A development company and its director have lost yet another appeal in their long-running dispute over multi-million pound bank loans that were not repaid.
Sam Alder, director of development company Slegaby Estates, was sued by Lloyds TSB Offshore as guarantor for funds lent to the firm in 2008 for its farm conversion scheme in Onchan.
Lloyds TSB Offshore Ltd had approved loans totalling £5.65 million, of which just under £2.6m excluding interest, charges and costs was outstanding.
In May 2012, the court dismissed defence claims by Slegaby Estates Ltd that the bank was guilty of imprudent lending and High Bailiff John Needham allowed summary judgment in favour of Lloyds, paving the way for the bank to claim back the £2.6m on a joint and several basis, and also to recover legal fees and interest.
Slegaby Estates and Mr Alder appealed but that appeal was dismissed in February last year.
An application to appeal to the Privy Council was also rejected, on the grounds that it did not raise an arguable point of law.
Subsequently, the High Court dismissed an application for the continuation of a stay of execution imposed pending the decision of the Privy Council and the appellants were ordered to pay the costs of the appeal.
In May last year, Slegaby Estates and Mr Alder issued a claim for damages of £3,970,648 for negligence and/or breach of contract and/or misrepresentation by the bank from 2006 onwards in respect of the Onchan property development.
In October that year, the bank applied to strike out the action, arguing it was an abuse of process.
And in a judgment in March this year, the High Bailiff held that the appellants were precluded from pursuing the majority of their claims and the proceedings were indeed an abuse of process.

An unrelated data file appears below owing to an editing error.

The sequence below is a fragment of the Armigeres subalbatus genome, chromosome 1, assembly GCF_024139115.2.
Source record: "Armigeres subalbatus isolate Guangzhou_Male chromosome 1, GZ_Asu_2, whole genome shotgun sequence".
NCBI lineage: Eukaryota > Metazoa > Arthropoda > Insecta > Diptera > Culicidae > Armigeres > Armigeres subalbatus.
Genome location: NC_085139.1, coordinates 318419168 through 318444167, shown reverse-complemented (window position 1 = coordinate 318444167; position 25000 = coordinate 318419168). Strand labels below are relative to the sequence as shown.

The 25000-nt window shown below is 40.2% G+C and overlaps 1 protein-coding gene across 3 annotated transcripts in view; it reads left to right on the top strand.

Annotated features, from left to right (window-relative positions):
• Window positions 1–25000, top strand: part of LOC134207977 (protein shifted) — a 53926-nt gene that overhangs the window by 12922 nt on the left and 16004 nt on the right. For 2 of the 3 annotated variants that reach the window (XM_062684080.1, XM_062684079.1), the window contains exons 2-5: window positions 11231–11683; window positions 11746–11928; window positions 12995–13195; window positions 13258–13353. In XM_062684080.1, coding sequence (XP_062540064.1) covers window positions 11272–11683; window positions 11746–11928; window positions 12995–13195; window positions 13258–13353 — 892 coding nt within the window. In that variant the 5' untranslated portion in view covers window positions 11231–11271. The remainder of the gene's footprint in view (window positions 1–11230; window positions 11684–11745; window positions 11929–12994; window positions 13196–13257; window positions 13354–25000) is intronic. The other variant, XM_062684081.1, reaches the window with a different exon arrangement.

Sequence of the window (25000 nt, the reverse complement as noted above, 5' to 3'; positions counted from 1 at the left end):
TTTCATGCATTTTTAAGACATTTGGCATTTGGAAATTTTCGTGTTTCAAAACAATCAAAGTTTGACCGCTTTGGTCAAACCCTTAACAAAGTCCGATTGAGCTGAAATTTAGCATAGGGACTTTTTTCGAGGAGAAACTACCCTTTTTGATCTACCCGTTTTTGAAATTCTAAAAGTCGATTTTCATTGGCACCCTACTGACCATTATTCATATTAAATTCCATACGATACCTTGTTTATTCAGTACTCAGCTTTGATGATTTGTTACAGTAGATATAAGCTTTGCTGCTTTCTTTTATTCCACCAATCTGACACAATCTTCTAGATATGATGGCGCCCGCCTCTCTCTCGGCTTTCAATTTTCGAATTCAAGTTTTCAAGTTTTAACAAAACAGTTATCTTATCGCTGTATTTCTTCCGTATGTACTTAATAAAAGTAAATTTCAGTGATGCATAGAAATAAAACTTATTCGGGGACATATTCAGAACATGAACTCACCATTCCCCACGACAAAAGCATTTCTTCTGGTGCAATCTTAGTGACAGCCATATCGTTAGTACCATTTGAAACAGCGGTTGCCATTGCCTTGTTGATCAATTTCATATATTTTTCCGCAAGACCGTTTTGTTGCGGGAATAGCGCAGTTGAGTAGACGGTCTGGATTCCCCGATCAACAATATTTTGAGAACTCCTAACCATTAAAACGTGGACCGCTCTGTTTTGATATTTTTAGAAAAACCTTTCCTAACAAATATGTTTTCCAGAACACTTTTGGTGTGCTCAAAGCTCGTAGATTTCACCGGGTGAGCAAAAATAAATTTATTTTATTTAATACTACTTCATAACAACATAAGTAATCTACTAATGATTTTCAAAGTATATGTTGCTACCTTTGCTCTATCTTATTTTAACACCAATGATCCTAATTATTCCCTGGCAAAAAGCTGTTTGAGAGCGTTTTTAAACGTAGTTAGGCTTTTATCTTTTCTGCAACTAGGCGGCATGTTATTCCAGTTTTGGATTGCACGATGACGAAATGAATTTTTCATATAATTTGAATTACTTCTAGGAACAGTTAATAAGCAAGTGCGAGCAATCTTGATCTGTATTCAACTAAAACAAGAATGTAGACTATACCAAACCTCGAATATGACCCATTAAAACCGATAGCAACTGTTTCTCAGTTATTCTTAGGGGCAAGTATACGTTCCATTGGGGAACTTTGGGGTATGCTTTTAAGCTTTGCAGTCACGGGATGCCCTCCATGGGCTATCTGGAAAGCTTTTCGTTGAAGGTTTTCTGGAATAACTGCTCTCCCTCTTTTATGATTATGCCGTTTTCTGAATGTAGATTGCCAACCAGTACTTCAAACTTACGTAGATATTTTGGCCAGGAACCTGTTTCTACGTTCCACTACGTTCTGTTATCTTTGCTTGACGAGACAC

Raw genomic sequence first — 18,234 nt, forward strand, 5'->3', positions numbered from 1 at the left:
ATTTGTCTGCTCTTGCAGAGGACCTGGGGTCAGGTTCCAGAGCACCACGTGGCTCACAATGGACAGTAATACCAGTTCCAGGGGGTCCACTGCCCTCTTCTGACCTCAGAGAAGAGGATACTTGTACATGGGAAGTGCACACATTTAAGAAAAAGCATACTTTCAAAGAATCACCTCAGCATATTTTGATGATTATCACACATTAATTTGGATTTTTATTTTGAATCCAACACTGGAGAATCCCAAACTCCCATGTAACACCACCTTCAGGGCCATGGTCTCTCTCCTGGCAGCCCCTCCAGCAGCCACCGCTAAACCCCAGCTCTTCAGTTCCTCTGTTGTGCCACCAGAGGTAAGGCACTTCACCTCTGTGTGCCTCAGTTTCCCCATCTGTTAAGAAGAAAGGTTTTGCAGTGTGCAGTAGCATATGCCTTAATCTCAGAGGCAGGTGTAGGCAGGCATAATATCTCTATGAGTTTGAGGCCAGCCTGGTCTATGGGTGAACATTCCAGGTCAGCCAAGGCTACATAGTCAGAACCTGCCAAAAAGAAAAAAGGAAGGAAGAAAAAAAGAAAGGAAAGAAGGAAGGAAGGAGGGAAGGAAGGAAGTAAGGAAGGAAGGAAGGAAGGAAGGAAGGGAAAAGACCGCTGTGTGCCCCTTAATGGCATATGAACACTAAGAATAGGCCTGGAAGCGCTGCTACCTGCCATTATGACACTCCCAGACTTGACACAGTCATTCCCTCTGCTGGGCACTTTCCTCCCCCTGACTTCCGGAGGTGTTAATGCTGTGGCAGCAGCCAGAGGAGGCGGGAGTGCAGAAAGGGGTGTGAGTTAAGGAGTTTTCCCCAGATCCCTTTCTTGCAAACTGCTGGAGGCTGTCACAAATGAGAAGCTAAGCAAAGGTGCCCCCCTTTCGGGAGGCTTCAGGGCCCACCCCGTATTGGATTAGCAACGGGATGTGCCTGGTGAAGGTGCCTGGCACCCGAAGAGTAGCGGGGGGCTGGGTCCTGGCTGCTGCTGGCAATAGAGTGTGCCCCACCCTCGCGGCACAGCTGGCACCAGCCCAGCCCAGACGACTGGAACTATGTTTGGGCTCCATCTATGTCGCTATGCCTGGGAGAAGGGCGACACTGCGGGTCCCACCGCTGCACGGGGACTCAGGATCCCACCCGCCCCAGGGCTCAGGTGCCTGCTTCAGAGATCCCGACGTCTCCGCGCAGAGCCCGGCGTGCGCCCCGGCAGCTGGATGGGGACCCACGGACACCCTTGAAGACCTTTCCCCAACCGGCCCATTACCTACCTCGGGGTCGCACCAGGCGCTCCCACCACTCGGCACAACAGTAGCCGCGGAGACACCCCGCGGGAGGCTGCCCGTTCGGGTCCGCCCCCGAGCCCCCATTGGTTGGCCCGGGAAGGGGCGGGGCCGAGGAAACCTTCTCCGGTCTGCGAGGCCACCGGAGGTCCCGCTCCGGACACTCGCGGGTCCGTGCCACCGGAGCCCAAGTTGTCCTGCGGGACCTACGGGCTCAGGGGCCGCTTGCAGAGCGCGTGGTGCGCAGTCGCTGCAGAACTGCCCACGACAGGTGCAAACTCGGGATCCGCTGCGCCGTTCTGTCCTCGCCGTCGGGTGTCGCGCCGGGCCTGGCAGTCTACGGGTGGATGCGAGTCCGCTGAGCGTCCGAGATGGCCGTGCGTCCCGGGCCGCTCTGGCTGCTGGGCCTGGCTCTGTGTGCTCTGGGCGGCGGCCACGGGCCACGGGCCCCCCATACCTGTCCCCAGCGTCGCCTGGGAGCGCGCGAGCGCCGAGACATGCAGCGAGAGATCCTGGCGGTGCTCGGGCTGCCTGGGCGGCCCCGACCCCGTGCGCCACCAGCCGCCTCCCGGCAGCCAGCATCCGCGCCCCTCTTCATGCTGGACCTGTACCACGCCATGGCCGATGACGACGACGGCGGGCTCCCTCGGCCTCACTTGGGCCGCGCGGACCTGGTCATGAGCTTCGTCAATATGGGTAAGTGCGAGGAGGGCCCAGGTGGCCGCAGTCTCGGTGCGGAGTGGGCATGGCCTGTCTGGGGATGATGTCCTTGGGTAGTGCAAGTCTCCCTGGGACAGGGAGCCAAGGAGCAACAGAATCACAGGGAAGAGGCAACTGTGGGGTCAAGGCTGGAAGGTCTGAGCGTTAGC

Slegaby Estates and Mr Alder then appealed against that judgment, arguing that the test for striking out the case was not met on the facts of the case and there were special circumstances for having the case reopened.
They also sought an order callingfor Judge of Appeal Tattersall and Deemster Christie not to hear their appeal as there was a ‘real possibility that they would be biased’ when dealing with it or any related application.
The appeal judges dismissed the latter, saying they were satisfied that they should not ‘recuse’ themselves from hearing the substantive appeal which was subsequently heard in September.
Now the appeal court has given its written judgment.
Judge of Appeal Tattersall and Deemster Christie concluded: ‘We can find no merit in the appellants’ appeal and it is dismissed.’
They added: ‘We can detect no error at all in the reasoning and approach of the High Bailiff.
‘Indeed, standing back from this case it would be quite a surprising result if the proposition advanced by the appellants was correct. The consequence would be that where an action was struck out summarily without a trial it would always be open to the unsuccessful party to re-commence proceedings in relation to the same subject matter. We do not understand that to be the law at all – indeed, it would be entirely contrary to what we understand the law to be.’